A collection of faience ornaments from Harappa. The Harappans developed a very compact glassy faience that was produced in a variety of colors, ranging from white, to blue green, deep blue and even red-brown.
Ancient Indus Civilization Jewelry.
Faience beads of different shapes and colors were found in the bead pot (83). Some of these appear to be imitations of the natural stones; deep azure blue lapis lazuli, blue-green turquoise and banded to imitate banded agate.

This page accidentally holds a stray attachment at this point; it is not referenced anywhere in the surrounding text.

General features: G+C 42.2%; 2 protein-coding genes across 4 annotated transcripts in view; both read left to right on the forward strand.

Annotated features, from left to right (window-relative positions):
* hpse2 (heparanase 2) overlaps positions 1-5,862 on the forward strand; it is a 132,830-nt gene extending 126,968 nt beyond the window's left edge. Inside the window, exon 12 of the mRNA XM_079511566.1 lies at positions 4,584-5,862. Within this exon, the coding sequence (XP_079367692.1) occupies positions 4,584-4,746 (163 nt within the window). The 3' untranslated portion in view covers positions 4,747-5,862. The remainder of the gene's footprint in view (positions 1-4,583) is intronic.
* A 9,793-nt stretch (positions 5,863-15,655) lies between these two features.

These tiny steatite beads were found in the Harappan cemetery and come from an elaborate hair ornament worn by a male individual. Each bead is less than .01 cm long and less than .01 cm diameter.
This bead was thought to be the earliest glass in the subcontinent, dating at least to 1700 BC. Trench 38, Late Harappan Period. However, subsequent analysis in 2008 has determined that it is not glass, but some form of crystalline rock.
The beads in the top three rows of from the bead pot (83) were drilled with tapering holes, possibly with tubular drill or tapered cylindrical drill. The green beads are amazonite, banded agate, jasper. The rest are carnelian.